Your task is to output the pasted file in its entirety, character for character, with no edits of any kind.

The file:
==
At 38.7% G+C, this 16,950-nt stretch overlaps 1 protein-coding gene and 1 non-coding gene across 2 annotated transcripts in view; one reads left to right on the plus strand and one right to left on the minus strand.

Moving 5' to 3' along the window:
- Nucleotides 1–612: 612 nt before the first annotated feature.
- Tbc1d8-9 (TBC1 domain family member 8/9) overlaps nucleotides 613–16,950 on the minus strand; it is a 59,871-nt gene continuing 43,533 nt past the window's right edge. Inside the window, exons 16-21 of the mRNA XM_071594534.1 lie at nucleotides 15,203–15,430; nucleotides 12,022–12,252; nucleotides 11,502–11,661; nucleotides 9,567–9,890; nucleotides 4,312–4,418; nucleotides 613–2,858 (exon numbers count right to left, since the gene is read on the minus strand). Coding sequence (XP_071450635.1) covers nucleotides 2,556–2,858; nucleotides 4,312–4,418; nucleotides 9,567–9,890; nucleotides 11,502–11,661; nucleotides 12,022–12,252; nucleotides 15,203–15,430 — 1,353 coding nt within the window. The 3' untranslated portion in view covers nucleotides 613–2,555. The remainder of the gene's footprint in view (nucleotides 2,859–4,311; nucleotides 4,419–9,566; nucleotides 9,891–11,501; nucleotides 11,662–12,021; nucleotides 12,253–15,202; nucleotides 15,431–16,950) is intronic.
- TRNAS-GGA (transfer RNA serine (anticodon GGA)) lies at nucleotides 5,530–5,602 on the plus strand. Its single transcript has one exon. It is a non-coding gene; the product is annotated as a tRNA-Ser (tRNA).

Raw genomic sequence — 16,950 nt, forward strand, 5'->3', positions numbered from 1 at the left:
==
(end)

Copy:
At 38.7% G+C, this 16,950-nt stretch overlaps 1 protein-coding gene and 1 non-coding gene across 2 annotated transcripts in view; one reads left to right on the plus strand and one right to left on the minus strand.

Moving 5' to 3' along the window:
- Nucleotides 1–612: 612 nt before the first annotated feature.
- Tbc1d8-9 (TBC1 domain family member 8/9) overlaps nucleotides 613–16,950 on the minus strand; it is a 59,871-nt gene continuing 43,533 nt past the window's right edge. Inside the window, exons 16-21 of the mRNA XM_071594534.1 lie at nucleotides 15,203–15,430; nucleotides 12,022–12,252; nucleotides 11,502–11,661; nucleotides 9,567–9,890; nucleotides 4,312–4,418; nucleotides 613–2,858 (exon numbers count right to left, since the gene is read on the minus strand). Coding sequence (XP_071450635.1) covers nucleotides 2,556–2,858; nucleotides 4,312–4,418; nucleotides 9,567–9,890; nucleotides 11,502–11,661; nucleotides 12,022–12,252; nucleotides 15,203–15,430 — 1,353 coding nt within the window. The 3' untranslated portion in view covers nucleotides 613–2,555. The remainder of the gene's footprint in view (nucleotides 2,859–4,311; nucleotides 4,419–9,566; nucleotides 9,891–11,501; nucleotides 11,662–12,021; nucleotides 12,253–15,202; nucleotides 15,431–16,950) is intronic.
- TRNAS-GGA (transfer RNA serine (anticodon GGA)) lies at nucleotides 5,530–5,602 on the plus strand. Its single transcript has one exon. It is a non-coding gene; the product is annotated as a tRNA-Ser (tRNA).

Raw genomic sequence — 16,950 nt, forward strand, 5'->3', positions numbered from 1 at the left: